Every year, the world is swept up by a strain of the Influenza virus which, when a person infected, gives them what is referred to as the flu: runny nose, sore throat, sneezing, fatigue, feeling pain all over your body for a few days, etc…. These symptoms usually resolve in a few days and you’re off on your merry way to health.

Some people may also be infected and not show any symptoms. The way this occurs is in sort of a pyramid fashion:

Assume 100,000 people in Lebanon got infected this year. 10,000 of those would show symptoms of the flu. Out of those 10,000 maybe around 100 would require hospitalization. And out of those 100 that needed hospitalization, 1 might die because of complications.

The garbage crisis overtaking Beirut has nothing to do with this. This will happen again next year, with or without a garbage crisis, and it will also happen the year after as it also took place in the years prior. Having a new shiny ribbon of erroneous but appealing explanation to wrap this whole thing with won’t make it go away. People are getting sick all over Lebanese territories simply because this is an infectious disease, not a garbage-related disease; the garbage does not cause H1N1 or the flu. It’s really that simple.

At this rate, getting the first case of Zika virus infection in this country will also be attributed to the garbage.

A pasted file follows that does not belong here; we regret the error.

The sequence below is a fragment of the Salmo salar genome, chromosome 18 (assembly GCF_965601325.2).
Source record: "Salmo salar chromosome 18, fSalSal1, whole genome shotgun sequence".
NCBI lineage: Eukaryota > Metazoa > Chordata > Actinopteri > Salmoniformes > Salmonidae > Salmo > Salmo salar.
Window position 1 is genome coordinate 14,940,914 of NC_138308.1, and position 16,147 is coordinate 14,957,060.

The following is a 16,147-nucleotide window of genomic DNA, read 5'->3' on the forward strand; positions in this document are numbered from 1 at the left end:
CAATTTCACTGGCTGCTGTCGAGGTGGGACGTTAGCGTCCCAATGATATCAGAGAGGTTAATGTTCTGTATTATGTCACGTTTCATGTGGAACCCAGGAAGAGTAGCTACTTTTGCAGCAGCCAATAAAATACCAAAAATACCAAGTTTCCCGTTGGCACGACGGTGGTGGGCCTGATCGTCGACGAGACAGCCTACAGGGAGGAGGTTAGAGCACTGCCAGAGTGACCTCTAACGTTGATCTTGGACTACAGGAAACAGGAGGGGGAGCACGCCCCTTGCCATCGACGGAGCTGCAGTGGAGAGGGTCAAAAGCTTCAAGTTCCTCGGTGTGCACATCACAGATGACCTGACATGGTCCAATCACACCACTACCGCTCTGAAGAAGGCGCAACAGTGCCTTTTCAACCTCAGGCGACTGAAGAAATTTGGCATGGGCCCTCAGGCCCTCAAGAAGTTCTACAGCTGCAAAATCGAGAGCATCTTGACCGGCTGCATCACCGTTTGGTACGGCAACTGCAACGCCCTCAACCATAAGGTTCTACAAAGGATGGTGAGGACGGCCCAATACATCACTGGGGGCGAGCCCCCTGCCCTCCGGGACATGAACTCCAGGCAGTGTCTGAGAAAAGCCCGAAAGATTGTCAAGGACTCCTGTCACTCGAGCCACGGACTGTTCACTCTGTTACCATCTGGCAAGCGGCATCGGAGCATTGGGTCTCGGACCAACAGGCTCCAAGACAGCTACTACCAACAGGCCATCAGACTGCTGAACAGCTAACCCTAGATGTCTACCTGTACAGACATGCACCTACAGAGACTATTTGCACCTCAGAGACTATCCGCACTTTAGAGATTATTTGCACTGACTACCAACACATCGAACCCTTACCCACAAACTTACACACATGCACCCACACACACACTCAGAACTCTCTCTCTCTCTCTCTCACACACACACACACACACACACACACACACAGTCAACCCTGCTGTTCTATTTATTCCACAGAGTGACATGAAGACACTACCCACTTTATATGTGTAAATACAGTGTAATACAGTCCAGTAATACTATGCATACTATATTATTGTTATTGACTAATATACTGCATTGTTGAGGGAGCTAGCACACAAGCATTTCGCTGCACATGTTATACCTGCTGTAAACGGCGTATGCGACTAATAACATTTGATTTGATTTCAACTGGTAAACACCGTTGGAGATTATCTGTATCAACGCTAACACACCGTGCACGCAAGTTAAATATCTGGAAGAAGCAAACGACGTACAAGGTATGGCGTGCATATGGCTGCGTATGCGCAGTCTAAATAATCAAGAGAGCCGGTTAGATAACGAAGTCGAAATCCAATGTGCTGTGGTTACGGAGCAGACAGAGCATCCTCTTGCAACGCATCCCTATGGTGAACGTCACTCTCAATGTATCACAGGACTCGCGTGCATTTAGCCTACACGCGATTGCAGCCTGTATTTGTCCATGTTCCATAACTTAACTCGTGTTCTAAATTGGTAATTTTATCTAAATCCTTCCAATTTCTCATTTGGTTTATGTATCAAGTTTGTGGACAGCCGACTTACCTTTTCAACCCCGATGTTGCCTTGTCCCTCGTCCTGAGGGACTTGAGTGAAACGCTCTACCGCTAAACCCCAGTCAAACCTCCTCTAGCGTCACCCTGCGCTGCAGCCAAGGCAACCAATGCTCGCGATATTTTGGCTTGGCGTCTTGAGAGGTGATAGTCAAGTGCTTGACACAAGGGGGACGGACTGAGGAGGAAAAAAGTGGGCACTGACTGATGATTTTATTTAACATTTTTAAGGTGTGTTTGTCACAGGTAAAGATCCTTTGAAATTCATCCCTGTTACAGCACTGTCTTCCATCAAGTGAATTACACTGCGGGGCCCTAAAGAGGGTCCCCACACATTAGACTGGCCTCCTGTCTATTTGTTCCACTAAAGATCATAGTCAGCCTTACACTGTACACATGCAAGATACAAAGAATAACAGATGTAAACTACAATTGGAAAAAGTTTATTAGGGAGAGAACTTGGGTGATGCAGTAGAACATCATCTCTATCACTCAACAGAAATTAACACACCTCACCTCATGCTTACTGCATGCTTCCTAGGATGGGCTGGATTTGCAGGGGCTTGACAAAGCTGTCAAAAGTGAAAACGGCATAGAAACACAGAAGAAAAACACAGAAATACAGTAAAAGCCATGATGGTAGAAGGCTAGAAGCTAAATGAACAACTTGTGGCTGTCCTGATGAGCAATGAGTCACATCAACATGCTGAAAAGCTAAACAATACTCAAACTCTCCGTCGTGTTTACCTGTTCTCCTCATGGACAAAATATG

Therefore, I’m sorry to say that the answer to your question “how did I get sick” is simply “this is how things are,” and not “it’s the garbage that’s killing you.”

You can, however, protect yourself by practicing as much hygiene as possible. Thorough hand-washing is key to prevent the transmission of the influenza virus. Avoid sick contacts if you can. If you’re sick, don’t be a jerk and go around contacting others. Don’t trust your local pharmacist to start you on Tavanic or Klacid or whatever other medication he feels like giving you. This is a virus and antibiotics don’t work. Rest as much as you can, you’ll get better in a few days.

 

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How Rain Will Make Lebanon’s Garbage Crisis Much, Much Worse

Beirut River

The political aspect of Lebanon’s Garbage Crisis has been discussed extensively. The protests around the issue and their underwritten goals have also been discussed extensively. What hasn’t been talked about in the media, however, is how this garbage crisis in Greater Beirut is affecting our health and how the first bouts of rain, set to come within the next few weeks if we go by Lebanon’s standards, will exacerbate this crisis into a full blown health crisis as well.

To be honest, this isn’t something I learned in medical school. We don’t have courses about garbage-crisis-related-health-issues. This is very short-sighted, I know.

So with a little help from my Infectious Diseases specialist-to-be friend Tala Ballouz, a little research was done and we’ve come up with the following.

So the Greater Beirut area today is essentially a very urban area that has its garbage being deposited basically everywhere. With rainfall that runs on this garbage, many of the extracts in our garbage will become dissolved and suspended in the rain, forming a liquid called leachate.